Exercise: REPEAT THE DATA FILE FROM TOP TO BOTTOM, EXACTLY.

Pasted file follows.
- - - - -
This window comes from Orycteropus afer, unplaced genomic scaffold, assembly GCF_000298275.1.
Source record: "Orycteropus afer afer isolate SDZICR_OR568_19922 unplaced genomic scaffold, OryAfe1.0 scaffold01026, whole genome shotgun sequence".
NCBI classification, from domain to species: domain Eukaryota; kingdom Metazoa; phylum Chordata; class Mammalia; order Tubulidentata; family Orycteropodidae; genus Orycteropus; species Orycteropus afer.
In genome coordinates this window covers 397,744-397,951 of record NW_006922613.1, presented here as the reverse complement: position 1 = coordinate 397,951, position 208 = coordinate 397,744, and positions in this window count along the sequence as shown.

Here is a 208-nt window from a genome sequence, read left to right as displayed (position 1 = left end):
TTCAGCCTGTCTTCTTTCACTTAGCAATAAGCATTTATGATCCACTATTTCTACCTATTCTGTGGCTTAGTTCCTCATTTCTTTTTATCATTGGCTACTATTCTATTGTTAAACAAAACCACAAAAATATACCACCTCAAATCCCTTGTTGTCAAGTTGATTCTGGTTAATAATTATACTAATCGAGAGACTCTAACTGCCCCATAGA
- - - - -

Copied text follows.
This window comes from Orycteropus afer, unplaced genomic scaffold, assembly GCF_000298275.1.
Source record: "Orycteropus afer afer isolate SDZICR_OR568_19922 unplaced genomic scaffold, OryAfe1.0 scaffold01026, whole genome shotgun sequence".
NCBI classification, from domain to species: domain Eukaryota; kingdom Metazoa; phylum Chordata; class Mammalia; order Tubulidentata; family Orycteropodidae; genus Orycteropus; species Orycteropus afer.
In genome coordinates this window covers 397,744-397,951 of record NW_006922613.1, presented here as the reverse complement: position 1 = coordinate 397,951, position 208 = coordinate 397,744, and positions in this window count along the sequence as shown.

Here is a 208-nt window from a genome sequence, read left to right as displayed (position 1 = left end):
TTCAGCCTGTCTTCTTTCACTTAGCAATAAGCATTTATGATCCACTATTTCTACCTATTCTGTGGCTTAGTTCCTCATTTCTTTTTATCATTGGCTACTATTCTATTGTTAAACAAAACCACAAAAATATACCACCTCAAATCCCTTGTTGTCAAGTTGATTCTGGTTAATAATTATACTAATCGAGAGACTCTAACTGCCCCATAGA